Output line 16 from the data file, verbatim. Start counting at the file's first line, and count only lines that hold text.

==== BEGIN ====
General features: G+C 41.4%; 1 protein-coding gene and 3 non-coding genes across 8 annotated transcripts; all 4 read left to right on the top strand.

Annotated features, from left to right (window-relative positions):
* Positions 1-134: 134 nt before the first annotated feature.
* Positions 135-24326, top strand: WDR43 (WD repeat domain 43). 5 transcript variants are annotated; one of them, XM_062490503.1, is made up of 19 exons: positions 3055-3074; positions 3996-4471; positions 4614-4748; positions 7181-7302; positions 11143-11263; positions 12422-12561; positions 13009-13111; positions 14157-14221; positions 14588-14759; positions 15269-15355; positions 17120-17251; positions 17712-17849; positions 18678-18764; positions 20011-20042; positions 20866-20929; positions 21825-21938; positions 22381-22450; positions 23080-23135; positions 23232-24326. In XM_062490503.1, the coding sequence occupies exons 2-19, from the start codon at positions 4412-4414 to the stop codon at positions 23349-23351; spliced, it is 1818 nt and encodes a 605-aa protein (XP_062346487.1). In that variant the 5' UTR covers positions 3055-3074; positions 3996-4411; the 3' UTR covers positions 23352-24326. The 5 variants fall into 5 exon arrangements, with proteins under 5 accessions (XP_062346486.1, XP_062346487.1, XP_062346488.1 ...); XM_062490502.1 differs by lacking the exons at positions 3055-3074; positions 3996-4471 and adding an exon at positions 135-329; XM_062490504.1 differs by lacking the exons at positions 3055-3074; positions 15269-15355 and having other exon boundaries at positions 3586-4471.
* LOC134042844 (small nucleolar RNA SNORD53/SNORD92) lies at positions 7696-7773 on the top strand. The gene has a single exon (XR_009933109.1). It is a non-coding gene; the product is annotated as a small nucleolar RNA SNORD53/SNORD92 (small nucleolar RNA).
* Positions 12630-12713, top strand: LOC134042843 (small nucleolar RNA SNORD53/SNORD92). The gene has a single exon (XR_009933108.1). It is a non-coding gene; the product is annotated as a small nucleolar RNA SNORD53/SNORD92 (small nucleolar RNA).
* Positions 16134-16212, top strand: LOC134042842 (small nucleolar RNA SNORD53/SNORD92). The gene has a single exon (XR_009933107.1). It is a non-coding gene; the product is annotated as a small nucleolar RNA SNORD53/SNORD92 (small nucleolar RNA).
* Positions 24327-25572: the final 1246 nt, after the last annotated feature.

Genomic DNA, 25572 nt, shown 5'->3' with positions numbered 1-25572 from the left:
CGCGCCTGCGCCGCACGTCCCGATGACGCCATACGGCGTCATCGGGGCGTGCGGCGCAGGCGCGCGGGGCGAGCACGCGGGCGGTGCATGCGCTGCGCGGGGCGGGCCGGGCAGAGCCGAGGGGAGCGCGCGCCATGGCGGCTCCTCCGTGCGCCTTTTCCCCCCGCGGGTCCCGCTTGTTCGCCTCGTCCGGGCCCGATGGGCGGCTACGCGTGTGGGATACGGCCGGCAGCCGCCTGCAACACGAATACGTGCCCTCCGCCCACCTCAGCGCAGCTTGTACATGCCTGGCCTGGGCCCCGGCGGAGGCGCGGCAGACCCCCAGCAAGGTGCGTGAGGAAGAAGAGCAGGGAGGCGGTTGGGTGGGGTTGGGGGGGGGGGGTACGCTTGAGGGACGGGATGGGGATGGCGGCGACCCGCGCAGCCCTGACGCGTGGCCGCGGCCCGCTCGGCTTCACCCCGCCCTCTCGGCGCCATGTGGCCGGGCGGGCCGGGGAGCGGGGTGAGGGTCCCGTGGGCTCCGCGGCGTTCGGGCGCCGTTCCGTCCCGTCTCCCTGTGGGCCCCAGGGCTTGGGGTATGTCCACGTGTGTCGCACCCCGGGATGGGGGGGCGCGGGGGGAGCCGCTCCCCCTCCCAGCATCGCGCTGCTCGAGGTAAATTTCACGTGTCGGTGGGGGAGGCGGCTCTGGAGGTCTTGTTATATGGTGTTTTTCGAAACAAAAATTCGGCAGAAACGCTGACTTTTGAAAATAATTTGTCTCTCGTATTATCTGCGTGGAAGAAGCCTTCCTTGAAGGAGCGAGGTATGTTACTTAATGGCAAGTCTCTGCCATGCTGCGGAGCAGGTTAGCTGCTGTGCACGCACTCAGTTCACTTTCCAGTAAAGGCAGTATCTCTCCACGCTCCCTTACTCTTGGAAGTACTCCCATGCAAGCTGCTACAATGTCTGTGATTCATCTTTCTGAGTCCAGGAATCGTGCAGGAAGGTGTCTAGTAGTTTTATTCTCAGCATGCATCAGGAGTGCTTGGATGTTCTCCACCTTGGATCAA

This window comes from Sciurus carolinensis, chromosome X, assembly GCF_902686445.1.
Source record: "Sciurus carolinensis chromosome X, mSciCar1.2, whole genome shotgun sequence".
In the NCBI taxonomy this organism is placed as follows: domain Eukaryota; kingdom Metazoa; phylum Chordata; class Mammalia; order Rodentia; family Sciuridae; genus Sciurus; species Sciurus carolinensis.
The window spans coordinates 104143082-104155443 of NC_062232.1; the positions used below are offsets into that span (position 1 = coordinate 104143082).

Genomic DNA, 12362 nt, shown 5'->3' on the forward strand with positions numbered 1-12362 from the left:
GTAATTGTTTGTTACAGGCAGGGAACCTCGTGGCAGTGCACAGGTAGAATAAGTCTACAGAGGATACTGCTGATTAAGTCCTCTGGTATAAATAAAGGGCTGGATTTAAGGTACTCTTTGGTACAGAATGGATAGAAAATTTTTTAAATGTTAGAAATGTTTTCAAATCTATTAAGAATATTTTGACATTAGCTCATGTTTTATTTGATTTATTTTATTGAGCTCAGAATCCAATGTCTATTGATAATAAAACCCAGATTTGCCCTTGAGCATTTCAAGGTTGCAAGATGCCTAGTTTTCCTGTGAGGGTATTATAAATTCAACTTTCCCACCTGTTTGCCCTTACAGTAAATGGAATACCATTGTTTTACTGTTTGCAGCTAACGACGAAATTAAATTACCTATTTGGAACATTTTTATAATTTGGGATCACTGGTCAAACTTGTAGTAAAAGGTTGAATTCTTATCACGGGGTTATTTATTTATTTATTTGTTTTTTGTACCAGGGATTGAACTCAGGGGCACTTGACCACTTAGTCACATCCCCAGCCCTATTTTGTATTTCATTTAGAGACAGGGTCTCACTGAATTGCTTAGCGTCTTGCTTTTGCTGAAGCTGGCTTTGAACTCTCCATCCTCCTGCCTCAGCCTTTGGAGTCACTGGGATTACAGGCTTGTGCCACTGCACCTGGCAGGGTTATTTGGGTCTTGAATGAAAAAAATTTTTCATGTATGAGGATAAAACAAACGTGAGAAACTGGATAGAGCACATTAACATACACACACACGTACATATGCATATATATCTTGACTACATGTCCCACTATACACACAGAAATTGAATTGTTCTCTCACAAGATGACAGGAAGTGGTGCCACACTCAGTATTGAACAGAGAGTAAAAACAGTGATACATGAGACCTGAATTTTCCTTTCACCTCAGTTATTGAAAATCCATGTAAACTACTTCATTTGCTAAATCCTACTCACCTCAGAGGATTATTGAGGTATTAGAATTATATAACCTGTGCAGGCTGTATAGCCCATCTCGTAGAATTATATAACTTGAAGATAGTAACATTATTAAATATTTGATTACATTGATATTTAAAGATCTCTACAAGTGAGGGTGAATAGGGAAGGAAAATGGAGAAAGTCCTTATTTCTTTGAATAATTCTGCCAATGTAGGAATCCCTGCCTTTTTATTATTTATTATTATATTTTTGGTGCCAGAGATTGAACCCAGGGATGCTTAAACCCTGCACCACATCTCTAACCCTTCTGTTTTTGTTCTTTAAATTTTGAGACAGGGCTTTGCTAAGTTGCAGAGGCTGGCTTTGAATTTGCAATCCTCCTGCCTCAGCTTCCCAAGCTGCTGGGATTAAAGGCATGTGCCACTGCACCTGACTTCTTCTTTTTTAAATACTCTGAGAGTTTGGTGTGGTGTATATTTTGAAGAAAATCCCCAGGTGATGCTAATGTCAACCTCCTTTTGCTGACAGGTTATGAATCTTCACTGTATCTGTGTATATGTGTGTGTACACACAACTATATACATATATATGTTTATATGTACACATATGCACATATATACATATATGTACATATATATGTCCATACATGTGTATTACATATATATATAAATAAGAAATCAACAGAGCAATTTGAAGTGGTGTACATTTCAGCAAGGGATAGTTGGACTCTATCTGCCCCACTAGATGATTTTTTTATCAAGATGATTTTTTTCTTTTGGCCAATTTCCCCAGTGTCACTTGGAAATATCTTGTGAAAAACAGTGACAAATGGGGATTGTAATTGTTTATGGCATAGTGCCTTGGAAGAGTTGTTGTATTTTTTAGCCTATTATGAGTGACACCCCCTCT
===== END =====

GTAATTGTTTGTTACAGGCAGGGAACCTCGTGGCAGTGCACAGGTAGAATAAGTCTACAGAGGATACTGCTGATTAAGTCCTCTGGTATAAATAAAGGGCTGGATTTAAGGTACTCTTTGGTACAGAATGGATAGAAAATTTTTTAAATGTTAGAAATGTTTTCAAATCTATTAAGAATATTTTGACATTAGCTCATGTTTTATTTGATTTATTTTATTGAGCTCAGAATCCAATGTCTATTGATAATAAAACCCAGATTTGCCCTTGAGCATTTCAAGGTTGCAAGATGCCTAGTTTTCCTGTGAGGGTATTATAAATTCAACTTTCCCACCTGTTTGCCCTTACAGTAAATGGAATACCATTGTTTTACTGTTTGCAGCTAACGACGAAATTAAATTACCTATTTGGAACATTTTTATAATTTGGGATCACTGGTCAAACTTGTAGTAAAAGGTTGAATTCTTATCACGGGGTTATTTATTTATTTATTTGTTTTTTGTACCAGGGATTGAACTCAGGGGCACTTGACCACTTAGTCACATCCCCAGCCCTATTTTGTATTTCATTTAGAGACAGGGTCTCACTGAATTGCTTAGCGTCTTGCTTTTGCTGAAGCTGGCTTTGAACTCTCCATCCTCCTGCCTCAGCCTTTGGAGTCACTGGGATTACAGGCTTGTGCCACTGCACCTGGCAGGGTTATTTGGGTCTTGAATGAAAAAAATTTTTCATGTATGAGGATAAAACAAACGTGAGAAACTGGATAGAGCACATTAACATACACACACACGTACATATGCATATATATCTTGACTACATGTCCCACTATACACACAGAAATTGAATTGTTCTCTCACAAGATGACAGGAAGTGGTGCCACACTCAGTATTGAACAGAGAGTAAAAACAGTGATACATGAGACCTGAATTTTCCTTTCACCTCAGTTATTGAAAATCCATGTAAACTACTTCATTTGCTAAATCCTACTCACCTCAGAGGATTATTGAGGTATTAGAATTATATAACCTGTGCAGGCTGTATAGCCCATCTCGTAGAATTATATAACTTGAAGATAGTAACATTATTAAATATTTGATTACATTGATATTTAAAGATCTCTACAAGTGAGGGTGAATAGGGAAGGAAAATGGAGAAAGTCCTTATTTCTTTGAATAATTCTGCCAATGTAGGAATCCCTGCCTTTTTATTATTTATTATTATATTTTTGGTGCCAGAGATTGAACCCAGGGATGCTTAAACCCTGCACCACATCTCTAACCCTTCTGTTTTTGTTCTTTAAATTTTGAGACAGGGCTTTGCTAAGTTGCAGAGGCTGGCTTTGAATTTGCAATCCTCCTGCCTCAGCTTCCCAAGCTGCTGGGATTAAAGGCATGTGCCACTGCACCTGACTTCTTCTTTTTTAAATACTCTGAGAGTTTGGTGTGGTGTATATTTTGAAGAAAATCCCCAGGTGATGCTAATGTCAACCTCCTTTTGCTGACAGGTTATGAATCTTCACTGTATCTGTGTATATGTGTGTGTACACACAACTATATACATATATATGTTTATATGTACACATATGCACATATATACATATATGTACATATATATGTCCATACATGTGTATTACATATATATATAAATAAGAAATCAACAGAGCAATTTGAAGTGGTGTACATTTCAGCAAGGGATAGTTGGACTCTATCTGCCCCACTAGATGATTTTTTTATCAAGATGATTTTTTTCTTTTGGCCAATTTCCCCAGTGTCACTTGGAAATATCTTGTGAAAAACAGTGACAAATGGGGATTGTAATTGTTTATGGCATAGTGCCTTGGAAGAGTTGTTGTATTTTTTAGCCTATTATGAGTGACACCCCCTCT